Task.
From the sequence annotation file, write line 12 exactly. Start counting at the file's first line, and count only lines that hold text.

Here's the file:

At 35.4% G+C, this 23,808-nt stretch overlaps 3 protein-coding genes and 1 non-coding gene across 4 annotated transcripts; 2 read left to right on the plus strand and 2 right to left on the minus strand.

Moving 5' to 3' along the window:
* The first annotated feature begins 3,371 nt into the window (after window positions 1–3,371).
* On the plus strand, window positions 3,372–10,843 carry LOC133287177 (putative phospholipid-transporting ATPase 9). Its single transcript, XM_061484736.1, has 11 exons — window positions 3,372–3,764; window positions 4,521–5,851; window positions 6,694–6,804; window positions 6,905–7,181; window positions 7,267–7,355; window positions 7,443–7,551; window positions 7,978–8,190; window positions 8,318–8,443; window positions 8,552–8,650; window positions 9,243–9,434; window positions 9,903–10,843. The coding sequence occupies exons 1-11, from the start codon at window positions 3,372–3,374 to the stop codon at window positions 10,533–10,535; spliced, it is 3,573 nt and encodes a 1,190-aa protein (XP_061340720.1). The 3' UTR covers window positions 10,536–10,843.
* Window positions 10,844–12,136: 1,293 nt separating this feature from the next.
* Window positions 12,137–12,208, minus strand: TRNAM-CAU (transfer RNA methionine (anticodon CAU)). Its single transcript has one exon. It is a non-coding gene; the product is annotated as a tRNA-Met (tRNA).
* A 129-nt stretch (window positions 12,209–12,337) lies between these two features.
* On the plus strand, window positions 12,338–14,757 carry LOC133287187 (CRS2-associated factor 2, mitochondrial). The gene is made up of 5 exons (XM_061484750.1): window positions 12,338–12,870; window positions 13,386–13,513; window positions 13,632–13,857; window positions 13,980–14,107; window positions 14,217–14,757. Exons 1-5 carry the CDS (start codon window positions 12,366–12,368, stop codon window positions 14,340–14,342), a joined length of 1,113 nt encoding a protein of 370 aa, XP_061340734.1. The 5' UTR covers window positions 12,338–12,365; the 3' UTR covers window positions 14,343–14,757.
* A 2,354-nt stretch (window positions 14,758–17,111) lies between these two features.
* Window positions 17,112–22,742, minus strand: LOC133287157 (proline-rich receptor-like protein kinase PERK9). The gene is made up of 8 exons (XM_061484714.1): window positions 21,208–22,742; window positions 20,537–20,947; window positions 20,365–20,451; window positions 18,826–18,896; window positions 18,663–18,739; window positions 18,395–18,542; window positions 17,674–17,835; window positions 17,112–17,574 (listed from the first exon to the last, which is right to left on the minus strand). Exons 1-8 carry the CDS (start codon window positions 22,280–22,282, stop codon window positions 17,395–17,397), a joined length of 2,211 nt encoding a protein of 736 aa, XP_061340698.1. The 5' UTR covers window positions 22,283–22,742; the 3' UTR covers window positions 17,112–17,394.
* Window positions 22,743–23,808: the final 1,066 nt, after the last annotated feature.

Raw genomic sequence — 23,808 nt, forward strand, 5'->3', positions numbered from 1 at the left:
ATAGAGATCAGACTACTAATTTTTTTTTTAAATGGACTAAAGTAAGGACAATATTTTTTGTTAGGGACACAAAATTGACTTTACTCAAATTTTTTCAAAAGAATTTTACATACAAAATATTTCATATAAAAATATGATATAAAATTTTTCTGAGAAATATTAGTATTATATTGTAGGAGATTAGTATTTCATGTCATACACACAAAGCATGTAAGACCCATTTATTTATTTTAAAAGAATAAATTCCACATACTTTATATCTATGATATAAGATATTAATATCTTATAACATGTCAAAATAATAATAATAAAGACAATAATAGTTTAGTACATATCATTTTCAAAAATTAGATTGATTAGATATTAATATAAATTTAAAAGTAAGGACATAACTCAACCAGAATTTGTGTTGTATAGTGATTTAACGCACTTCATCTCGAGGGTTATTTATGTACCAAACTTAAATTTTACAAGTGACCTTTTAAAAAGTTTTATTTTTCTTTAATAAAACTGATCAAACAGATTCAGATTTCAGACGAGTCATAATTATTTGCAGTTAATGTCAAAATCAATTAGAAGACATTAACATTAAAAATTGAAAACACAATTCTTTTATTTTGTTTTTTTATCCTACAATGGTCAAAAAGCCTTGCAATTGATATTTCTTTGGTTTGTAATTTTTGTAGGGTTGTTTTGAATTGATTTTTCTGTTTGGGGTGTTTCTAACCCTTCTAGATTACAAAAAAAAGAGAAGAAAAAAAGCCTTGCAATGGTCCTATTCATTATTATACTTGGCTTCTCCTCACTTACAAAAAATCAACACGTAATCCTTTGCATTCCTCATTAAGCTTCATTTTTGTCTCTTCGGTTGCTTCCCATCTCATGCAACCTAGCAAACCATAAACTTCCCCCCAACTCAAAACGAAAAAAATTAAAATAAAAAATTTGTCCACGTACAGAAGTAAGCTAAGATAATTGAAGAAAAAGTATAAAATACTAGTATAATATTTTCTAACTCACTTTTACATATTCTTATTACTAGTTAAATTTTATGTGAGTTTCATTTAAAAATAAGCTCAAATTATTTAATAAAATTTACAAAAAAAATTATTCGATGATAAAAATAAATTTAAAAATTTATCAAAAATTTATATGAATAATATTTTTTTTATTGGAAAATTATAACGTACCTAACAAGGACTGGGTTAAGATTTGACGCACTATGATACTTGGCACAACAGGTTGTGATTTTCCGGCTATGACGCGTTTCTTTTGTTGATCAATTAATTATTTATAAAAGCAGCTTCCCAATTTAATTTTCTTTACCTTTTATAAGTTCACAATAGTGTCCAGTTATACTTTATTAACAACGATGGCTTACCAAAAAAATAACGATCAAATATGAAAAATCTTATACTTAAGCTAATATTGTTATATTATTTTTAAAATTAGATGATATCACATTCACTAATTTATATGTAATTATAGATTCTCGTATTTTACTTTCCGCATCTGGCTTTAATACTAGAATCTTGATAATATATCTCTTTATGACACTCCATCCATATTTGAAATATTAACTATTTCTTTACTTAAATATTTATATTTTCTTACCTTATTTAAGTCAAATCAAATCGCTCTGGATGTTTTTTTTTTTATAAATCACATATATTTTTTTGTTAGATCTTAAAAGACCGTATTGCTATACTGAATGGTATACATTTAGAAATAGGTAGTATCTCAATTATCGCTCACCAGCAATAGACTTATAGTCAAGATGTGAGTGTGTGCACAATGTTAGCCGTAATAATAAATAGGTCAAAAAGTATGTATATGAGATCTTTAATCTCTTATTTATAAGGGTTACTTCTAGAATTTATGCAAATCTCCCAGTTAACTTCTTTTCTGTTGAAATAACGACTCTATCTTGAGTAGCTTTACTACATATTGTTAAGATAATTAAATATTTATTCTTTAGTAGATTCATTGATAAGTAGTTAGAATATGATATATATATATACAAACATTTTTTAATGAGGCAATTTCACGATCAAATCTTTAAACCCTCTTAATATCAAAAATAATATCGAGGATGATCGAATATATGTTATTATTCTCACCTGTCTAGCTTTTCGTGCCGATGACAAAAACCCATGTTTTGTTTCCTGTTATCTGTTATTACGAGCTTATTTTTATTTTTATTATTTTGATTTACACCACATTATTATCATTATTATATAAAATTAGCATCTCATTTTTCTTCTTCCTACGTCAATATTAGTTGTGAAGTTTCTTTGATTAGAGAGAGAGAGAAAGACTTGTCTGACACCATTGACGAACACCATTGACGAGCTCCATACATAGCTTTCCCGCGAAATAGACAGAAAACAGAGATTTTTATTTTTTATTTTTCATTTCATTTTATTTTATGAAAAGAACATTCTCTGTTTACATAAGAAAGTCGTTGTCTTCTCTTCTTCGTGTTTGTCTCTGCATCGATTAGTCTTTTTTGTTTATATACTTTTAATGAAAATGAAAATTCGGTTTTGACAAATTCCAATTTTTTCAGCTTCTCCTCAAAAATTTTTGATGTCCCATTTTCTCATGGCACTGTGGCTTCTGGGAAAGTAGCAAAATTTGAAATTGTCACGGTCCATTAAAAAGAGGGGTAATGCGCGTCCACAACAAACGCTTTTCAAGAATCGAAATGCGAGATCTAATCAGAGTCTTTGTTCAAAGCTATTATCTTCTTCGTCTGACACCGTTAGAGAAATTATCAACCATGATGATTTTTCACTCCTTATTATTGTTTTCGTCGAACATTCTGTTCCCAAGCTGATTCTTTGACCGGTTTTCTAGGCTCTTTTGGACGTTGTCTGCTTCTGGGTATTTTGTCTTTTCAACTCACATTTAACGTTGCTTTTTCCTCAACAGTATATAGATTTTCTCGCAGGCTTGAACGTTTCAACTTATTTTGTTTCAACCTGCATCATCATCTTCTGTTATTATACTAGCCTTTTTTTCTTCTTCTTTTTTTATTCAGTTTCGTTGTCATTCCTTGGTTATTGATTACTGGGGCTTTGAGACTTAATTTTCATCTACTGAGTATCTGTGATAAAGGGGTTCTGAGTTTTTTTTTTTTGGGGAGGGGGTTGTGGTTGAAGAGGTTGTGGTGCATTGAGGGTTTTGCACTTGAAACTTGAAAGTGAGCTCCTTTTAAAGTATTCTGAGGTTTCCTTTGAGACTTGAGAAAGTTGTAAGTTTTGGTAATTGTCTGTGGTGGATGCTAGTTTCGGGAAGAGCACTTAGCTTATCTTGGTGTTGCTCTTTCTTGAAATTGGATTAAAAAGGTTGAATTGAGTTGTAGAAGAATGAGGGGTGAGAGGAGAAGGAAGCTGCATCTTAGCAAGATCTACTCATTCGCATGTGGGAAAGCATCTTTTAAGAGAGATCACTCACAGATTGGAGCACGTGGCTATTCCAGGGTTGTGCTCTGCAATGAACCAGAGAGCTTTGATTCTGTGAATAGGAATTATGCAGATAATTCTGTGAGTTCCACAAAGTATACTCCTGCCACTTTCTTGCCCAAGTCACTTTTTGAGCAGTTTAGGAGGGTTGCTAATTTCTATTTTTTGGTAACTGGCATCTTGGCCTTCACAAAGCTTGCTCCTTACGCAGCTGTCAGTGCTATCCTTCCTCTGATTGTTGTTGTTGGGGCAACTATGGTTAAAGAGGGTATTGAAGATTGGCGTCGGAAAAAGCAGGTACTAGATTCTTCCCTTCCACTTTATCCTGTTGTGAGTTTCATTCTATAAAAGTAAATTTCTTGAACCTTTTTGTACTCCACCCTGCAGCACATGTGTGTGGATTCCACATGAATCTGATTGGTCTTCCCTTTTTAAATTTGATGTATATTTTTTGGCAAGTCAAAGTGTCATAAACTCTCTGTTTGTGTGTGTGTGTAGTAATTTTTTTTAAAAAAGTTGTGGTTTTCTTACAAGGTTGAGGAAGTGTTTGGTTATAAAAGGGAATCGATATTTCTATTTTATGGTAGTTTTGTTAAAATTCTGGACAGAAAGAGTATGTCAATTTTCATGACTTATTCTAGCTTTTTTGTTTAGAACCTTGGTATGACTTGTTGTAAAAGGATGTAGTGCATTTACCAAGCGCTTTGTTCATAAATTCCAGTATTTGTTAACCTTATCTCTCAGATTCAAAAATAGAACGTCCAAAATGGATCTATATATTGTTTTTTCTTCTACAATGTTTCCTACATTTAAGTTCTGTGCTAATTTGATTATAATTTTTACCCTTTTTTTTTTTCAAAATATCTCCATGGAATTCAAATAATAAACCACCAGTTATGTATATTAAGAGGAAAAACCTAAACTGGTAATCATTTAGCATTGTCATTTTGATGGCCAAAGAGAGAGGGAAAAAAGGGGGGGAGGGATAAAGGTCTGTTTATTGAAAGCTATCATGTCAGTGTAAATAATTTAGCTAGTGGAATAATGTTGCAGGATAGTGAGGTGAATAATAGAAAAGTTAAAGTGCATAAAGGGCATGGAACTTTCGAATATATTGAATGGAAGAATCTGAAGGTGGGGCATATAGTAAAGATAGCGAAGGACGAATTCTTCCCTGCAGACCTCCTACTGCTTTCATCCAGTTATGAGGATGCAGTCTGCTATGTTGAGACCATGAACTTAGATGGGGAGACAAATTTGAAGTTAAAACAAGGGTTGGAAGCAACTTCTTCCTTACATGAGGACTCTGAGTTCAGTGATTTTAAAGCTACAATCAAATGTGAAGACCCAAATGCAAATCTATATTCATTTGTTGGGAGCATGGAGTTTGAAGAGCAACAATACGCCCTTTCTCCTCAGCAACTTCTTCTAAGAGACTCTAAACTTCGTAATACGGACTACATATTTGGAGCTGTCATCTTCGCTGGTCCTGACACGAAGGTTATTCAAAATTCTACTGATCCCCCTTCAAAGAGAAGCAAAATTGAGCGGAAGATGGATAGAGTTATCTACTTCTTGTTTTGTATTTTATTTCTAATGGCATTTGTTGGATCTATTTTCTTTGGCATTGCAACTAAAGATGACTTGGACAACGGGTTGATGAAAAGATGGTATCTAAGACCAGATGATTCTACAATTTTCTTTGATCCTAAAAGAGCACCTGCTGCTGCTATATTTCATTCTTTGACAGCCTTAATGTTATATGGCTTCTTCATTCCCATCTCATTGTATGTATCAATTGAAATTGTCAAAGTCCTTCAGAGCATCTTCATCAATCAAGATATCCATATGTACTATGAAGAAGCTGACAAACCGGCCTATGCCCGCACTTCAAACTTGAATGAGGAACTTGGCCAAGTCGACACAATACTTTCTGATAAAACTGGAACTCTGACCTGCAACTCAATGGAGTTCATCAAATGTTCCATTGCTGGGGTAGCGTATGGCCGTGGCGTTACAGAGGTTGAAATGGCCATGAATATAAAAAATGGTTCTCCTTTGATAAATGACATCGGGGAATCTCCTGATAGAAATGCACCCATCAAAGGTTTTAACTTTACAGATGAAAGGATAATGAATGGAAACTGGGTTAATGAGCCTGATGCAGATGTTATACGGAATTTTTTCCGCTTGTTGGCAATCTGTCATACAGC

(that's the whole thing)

Raw genomic sequence — 23,808 nt, forward strand, 5'->3', positions numbered from 1 at the left: